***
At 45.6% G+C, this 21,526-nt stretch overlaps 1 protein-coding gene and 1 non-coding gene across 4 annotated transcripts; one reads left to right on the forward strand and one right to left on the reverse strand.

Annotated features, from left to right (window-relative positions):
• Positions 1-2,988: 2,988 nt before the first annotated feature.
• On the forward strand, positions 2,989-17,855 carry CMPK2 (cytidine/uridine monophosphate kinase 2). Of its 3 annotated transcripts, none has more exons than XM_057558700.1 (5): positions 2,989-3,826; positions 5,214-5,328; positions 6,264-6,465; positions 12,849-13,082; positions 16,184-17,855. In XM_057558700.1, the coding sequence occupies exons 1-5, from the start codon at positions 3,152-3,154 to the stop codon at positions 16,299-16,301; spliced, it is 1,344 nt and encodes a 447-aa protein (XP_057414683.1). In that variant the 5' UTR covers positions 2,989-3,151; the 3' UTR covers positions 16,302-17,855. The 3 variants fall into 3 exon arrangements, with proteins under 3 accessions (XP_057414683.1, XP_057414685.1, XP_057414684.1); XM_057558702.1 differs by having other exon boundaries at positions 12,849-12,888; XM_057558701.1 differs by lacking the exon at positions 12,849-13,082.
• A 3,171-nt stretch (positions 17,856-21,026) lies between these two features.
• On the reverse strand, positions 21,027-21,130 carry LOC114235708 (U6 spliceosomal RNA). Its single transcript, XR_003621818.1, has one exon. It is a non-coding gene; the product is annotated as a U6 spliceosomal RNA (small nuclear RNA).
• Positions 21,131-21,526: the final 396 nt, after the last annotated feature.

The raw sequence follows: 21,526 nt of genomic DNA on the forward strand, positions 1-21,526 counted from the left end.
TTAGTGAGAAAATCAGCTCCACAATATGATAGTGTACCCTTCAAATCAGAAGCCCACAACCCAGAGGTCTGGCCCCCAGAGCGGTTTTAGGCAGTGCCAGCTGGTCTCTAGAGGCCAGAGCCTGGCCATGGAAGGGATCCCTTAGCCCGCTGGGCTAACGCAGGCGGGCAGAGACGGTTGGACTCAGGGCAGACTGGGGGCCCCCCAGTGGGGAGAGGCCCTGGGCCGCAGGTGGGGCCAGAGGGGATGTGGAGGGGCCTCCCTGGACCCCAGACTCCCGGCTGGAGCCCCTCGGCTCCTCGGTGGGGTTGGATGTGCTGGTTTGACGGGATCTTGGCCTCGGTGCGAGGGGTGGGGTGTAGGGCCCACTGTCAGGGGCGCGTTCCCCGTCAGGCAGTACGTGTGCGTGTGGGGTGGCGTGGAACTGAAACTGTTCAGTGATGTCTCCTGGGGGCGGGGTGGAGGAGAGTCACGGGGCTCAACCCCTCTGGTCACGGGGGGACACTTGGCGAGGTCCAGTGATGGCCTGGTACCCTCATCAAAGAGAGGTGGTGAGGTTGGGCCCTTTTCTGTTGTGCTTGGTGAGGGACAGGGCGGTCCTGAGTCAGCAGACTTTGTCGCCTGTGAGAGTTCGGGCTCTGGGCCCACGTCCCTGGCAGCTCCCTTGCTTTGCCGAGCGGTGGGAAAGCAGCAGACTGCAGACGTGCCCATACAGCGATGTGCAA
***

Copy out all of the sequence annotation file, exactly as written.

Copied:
At 45.6% G+C, this 21,526-nt stretch overlaps 1 protein-coding gene and 1 non-coding gene across 4 annotated transcripts; one reads left to right on the forward strand and one right to left on the reverse strand.

Annotated features, from left to right (window-relative positions):
• Positions 1-2,988: 2,988 nt before the first annotated feature.
• On the forward strand, positions 2,989-17,855 carry CMPK2 (cytidine/uridine monophosphate kinase 2). Of its 3 annotated transcripts, none has more exons than XM_057558700.1 (5): positions 2,989-3,826; positions 5,214-5,328; positions 6,264-6,465; positions 12,849-13,082; positions 16,184-17,855. In XM_057558700.1, the coding sequence occupies exons 1-5, from the start codon at positions 3,152-3,154 to the stop codon at positions 16,299-16,301; spliced, it is 1,344 nt and encodes a 447-aa protein (XP_057414683.1). In that variant the 5' UTR covers positions 2,989-3,151; the 3' UTR covers positions 16,302-17,855. The 3 variants fall into 3 exon arrangements, with proteins under 3 accessions (XP_057414683.1, XP_057414685.1, XP_057414684.1); XM_057558702.1 differs by having other exon boundaries at positions 12,849-12,888; XM_057558701.1 differs by lacking the exon at positions 12,849-13,082.
• A 3,171-nt stretch (positions 17,856-21,026) lies between these two features.
• On the reverse strand, positions 21,027-21,130 carry LOC114235708 (U6 spliceosomal RNA). Its single transcript, XR_003621818.1, has one exon. It is a non-coding gene; the product is annotated as a U6 spliceosomal RNA (small nuclear RNA).
• Positions 21,131-21,526: the final 396 nt, after the last annotated feature.

The raw sequence follows: 21,526 nt of genomic DNA on the forward strand, positions 1-21,526 counted from the left end.
TTAGTGAGAAAATCAGCTCCACAATATGATAGTGTACCCTTCAAATCAGAAGCCCACAACCCAGAGGTCTGGCCCCCAGAGCGGTTTTAGGCAGTGCCAGCTGGTCTCTAGAGGCCAGAGCCTGGCCATGGAAGGGATCCCTTAGCCCGCTGGGCTAACGCAGGCGGGCAGAGACGGTTGGACTCAGGGCAGACTGGGGGCCCCCCAGTGGGGAGAGGCCCTGGGCCGCAGGTGGGGCCAGAGGGGATGTGGAGGGGCCTCCCTGGACCCCAGACTCCCGGCTGGAGCCCCTCGGCTCCTCGGTGGGGTTGGATGTGCTGGTTTGACGGGATCTTGGCCTCGGTGCGAGGGGTGGGGTGTAGGGCCCACTGTCAGGGGCGCGTTCCCCGTCAGGCAGTACGTGTGCGTGTGGGGTGGCGTGGAACTGAAACTGTTCAGTGATGTCTCCTGGGGGCGGGGTGGAGGAGAGTCACGGGGCTCAACCCCTCTGGTCACGGGGGGACACTTGGCGAGGTCCAGTGATGGCCTGGTACCCTCATCAAAGAGAGGTGGTGAGGTTGGGCCCTTTTCTGTTGTGCTTGGTGAGGGACAGGGCGGTCCTGAGTCAGCAGACTTTGTCGCCTGTGAGAGTTCGGGCTCTGGGCCCACGTCCCTGGCAGCTCCCTTGCTTTGCCGAGCGGTGGGAAAGCAGCAGACTGCAGACGTGCCCATACAGCGATGTGCAA